Marketers who use social media should not simply see it as a numbers game in which the company that can add the most followers wins, recent research has suggested.
ExactTarget carried out a survey and found that in the US, 38 per cent of Facebook users and 43 per cent of those carrying out marketing activity on Twitter were more concerned about the quality of friends and followers than the quantity.
After all, there is little point in having a directory full of people who have pressed ‘like’ or ‘follow’ but will never show any interest in buying what the corresponding firm has to offer. This is particularly relevant for anyone attempting to increase ticket registrations for events, as social media acquaintances will not always translate into audience members or delegates.
Indeed, large numbers of followers could lead to a false sense of security, making organizers assume they will have a full conference or meeting when this might not be the case. This demonstrates the importance of linking social media efforts up with event management software, so lists of attendees can be viewed instantly and return on investment improved.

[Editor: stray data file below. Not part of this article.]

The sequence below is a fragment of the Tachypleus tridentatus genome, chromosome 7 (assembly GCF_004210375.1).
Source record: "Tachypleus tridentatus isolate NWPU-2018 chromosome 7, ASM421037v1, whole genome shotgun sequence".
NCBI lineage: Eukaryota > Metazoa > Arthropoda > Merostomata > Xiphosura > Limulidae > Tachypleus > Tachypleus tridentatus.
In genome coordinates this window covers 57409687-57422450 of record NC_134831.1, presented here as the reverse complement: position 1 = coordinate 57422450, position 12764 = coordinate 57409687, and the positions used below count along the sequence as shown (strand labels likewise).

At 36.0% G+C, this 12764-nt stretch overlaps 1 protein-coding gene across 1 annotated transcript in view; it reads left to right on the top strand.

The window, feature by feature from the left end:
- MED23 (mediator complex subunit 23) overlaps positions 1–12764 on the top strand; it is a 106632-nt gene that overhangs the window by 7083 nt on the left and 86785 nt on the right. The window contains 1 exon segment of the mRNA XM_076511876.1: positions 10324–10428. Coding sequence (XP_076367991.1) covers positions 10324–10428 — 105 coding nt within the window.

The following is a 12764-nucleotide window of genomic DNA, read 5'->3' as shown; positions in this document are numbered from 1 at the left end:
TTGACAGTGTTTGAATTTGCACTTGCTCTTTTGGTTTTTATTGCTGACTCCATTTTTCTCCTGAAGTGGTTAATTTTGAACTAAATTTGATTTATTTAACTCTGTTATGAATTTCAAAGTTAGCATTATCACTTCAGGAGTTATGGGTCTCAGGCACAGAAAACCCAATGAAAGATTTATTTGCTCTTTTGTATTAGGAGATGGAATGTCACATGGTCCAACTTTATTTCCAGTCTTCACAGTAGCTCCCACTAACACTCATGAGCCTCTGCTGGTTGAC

So, if the point of Twitter and Facebook is not simply to accumulate, what else should marketers be using it for? According to the ExactTarget research, brand awareness and gaining customer insights are two of the most important things.
Around three-quarters of respondents cited brand awareness as their top goal, a finding that was backed up by an Ascend2 poll last month.
This is important because it ensures customers, clients or potential audience members feel valued – and if they feel valued, they are more likely to spend.
The Chief Marketing Officer Council agrees that the prior emphasis on metrics alone is now fading, telling Forbes: “It demonstrates the realization that payoffs from social media are not likely to have a first-order impact on company sales and profits. Instead, social media is likely to have first-order effects in non-purchase behaviors, such as people sharing opinions about companies and brands. This sharing, in turn, creates exposure, builds knowledge, generates attitudes, and ultimately prompts purchase.”
Clearly, focusing on quality over quantity could really pay off for marketers.